Sex in all its forms

New, in my chronicles I told you about drifts woke up from the National Gallery of Canada.

But a reader wrote to me to draw my attention to another Museum that has some, shall we say… intriguing plans.


After June 14 and until August 31 of this year, the Musée de la civilization de Québec is launching a “call for objects and archives” that I am copying in full here.

“The Musée de la civilization is looking for objects that can document the multitude of experiences related to gender identities and how these are transformed over time and according to cultures, in Quebec and elsewhere. »

“We call on people of the plurality of genders and sexual diversity to help us collect different objects that evoke the realities of the following communities: Intersex people, binary and non-binary trans people. Trans sex workers. Less neurodivergent trans people. Two-Spirit, intersex and trans artists. Transracialized people engaged in ballroom circles. Polyamorous trans people. Trans people engaged in Kinks communities. Trans parents. Trans and creative kids. Trans people active in the trans and transfeminist movement in Quebec in the years 2000 to 2020. Indigenous and Two-Spirit LGBT+ people. Black LGBT+ people, racialized immigrants or refugees. LGBT+ people who live or live in regions of Quebec. LGBT+ activists active in the 1960s to 1990s.

“Activists active within the radical feminist, lesbian feminist and queer feminist movements in Quebec in the 1960s to 2000s.”

I hope the Museum has ensured that its list is comprehensive and that no subgroup of “People of Multiple Gender and Sexual Diversity” has been overlooked.

And I wonder what an “object that represents the realities” of “trans people involved in Kinks communities” might look like.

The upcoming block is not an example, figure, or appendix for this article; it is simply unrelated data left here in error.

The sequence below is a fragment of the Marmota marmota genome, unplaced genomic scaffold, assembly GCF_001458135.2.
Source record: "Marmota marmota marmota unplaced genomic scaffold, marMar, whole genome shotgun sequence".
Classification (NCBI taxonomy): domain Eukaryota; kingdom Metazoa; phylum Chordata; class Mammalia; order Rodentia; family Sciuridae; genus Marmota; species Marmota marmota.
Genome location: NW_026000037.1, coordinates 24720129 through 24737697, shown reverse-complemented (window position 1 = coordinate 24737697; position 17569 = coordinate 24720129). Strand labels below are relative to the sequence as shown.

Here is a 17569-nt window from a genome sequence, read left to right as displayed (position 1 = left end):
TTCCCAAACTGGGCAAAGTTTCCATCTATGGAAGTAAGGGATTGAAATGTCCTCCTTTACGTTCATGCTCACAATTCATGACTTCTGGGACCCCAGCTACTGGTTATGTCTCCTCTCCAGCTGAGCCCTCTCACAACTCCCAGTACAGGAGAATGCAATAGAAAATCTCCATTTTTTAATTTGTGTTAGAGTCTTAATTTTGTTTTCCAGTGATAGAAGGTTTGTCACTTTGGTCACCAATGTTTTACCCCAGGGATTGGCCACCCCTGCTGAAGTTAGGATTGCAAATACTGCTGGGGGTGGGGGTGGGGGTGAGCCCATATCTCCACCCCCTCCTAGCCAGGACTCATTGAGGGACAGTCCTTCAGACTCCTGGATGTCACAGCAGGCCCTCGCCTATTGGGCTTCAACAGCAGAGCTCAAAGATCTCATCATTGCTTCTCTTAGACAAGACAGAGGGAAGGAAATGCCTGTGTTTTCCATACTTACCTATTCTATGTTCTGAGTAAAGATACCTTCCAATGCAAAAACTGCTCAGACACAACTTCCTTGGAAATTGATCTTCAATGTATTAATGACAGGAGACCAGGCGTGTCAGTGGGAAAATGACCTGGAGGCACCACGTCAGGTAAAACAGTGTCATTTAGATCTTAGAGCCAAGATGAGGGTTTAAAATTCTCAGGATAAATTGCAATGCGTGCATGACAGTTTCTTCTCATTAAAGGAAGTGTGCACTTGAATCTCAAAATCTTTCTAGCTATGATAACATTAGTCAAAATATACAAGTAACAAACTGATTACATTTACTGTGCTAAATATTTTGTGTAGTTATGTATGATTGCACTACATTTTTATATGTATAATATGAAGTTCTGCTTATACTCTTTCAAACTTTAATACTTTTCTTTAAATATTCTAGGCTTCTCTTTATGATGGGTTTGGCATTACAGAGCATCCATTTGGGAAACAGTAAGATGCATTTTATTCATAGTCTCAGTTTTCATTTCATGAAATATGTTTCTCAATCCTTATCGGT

Another of my columns that made you react is the one on the use at Radio-Canada of the words “people with a uterus” instead of the word “women”.

Several readers who have had hysterectomies or were born without a uterus have written to me about how shocked they are. “Should I be called ‘person who no longer has a uterus’? “, wrote me one of them.

A reader also told me that on July 18 on the show 15-18 on Radio-Canada, about women’s breasts, the host defined:

“While topless is legal for everyone, it’s not yet fully accepted in the general population that ‘people with fuller breasts’ don’t hide it.”

His guest, Myriam Daguzan-Bernier, sexologist, replied: “There are as many different breasts as there are ‘people who have breasts’ on the planet”.

Finally, did you know that the Montreal Women’s Health Center wrote on Facebook on July 13 that “the HPV vaccine can be given to vagina owners between 9 and 25 years old and to penis owners between 9 and 26 years old. old ” ?

Here is a nice vocabulary suggestion for our radio-Canadian friends.

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